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Working examples of the interface described below can be found in this iPython notebook (and the underlying github repository).

Overview of Enterprise Architect database schema

The SysArch database underlying Enterprise Architect stores all of its data in a series of several dozen tables.  Every datum entered into Enterprise Architect (i.e. every requirement on the telescope, every modeled piece of hardware, and every relationship between two requirements or pieces of hardware) is stored as a row in these tables.  Each table stores a specific aspect of its rows, for example:

The table t_object stores the basic information ('Name', 'Version', 'Author') about each row, as well as any parent-child relationships between rows.  If the requirement 'g-InBandLimits' refines the requirement 'g-band Response Envelope', then 'g-band Response Envelope' will be listed as the 'parent' of 'g-InBandLimits'.

The table t_objectproperties stores the properties associated with each row.  Properties are effectively adjectives describing the rows in the table.  Examples of what Enterprise Architect (or, at least, our use of Enterprise Architect) considers to be properties are: 'LSSTRequirements', 'isEncapsulated', 'isConjugated', and 'direction'.

The table t_attribute contains all of the quantitative values associated with its rows.

The table t_connector stores the descriptors defining the types of relationships connecting parents to children in t_object.

In order to completely describe any datum in the database, one must find it in each of these tables.  Fortunately, each datum as a unique Object_ID associated with it.  These Object_IDs are associated with the same data in all of the database tables.  Thus, once you find an object's Object_ID in t_object, you can query for that same Object_ID in the other tables to find all of the quantitative values and inter-object relationships associated with it.

Advantages of using CatSim classes for access

CatSim defines a class DBObject which is, essentially, a thin wrapper of functionality provided by sqlalchemy for connecting to SQL databases.  Once connected to a database, DBObject provides methods that allow a user to list the tables provided by the database, list the columns in each of those tables, and execute arbitrary SQL queries on any of those tables, returning structured numpy arrays of the results.  This may be advantageous in that it provides users with means to interactively explore the somewhat convoluted schema of the database underlying Enterprise Architect.

Specific CatSim classes written to access the Enterprise Architect database

The github repository referred to above provides a module which defines classes specifically designed to interface with the SysArch database underlying Enterprise Architect.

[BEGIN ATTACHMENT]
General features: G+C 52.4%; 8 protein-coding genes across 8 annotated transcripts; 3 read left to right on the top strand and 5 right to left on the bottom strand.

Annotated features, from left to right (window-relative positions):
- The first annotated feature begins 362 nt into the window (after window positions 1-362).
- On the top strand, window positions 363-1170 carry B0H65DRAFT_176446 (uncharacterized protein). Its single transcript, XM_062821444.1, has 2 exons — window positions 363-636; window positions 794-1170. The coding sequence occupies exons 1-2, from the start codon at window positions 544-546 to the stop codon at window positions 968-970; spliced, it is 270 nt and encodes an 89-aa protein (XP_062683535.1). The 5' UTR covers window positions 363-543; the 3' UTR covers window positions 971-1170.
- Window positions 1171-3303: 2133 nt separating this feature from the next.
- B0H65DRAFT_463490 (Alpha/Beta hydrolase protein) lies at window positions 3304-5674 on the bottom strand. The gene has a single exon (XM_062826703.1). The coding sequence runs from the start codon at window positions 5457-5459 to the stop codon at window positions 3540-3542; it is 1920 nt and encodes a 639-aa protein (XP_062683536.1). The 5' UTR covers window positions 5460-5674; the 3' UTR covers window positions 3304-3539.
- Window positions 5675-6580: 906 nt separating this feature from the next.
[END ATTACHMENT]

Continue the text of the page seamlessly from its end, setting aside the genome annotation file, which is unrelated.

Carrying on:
The first class defined in is called SysMLObject.  This class is designed to scrape the SysArch database for all of the attributes and properties associated with a specified Object_ID.

The class SysMLObjectList stores a list of SysMLObjects and then scrapes the t_connector table for the relationships between them.

Finally, the class EADBWrapper provides a connection to the database and then uses the functionality provided by SysMLObject and SysMLObjectList to write "family trees" – lists of SysMLObjects connected to each other by t_connector connections – starting from an object specified by the user.

In principle, we ought be able to use this functionality to recreate the relational flow charts which illustrate the connections between various requirements on our system.

Additionally, the script illustrates how we might use the SysMLObject class to recreate the system specification files expected by PhoSim.

Difficulties in querying SysArch

As demonstrated in this iPython notebook, there are some difficulties navigating the SysArch database as it is currently constructed.  They are:

  • Clarity of naming conventions – t_object contains 4 rows with the name "M1 Prescription" and 2 rows with the name "m1Prescription".  It is unclear from t_object what the difference is between these rows.  This makes it difficult for users to find the information they need without knowing the associated Object_ID in advance.  There are also spelling errors in the object names.  I believe "m3Presciption" occurs at least once in t_object.
  • Incompleteness of data – while can recreate most of the configuration information required by PhoSim, it does not appear to contain information on the distances between optical elements in the telescope.
  • Version control – our best understanding is that Enterprise Architect manages versions of projects by maintaining an SVN repository containing versions of the SysArch database.  To work with a different version of the design, a user mush checkout that version from the repository, replacing the entire SysArch database in the process.  This makes it impossible for multiple users to work with multiple versions of the design simultaneously.
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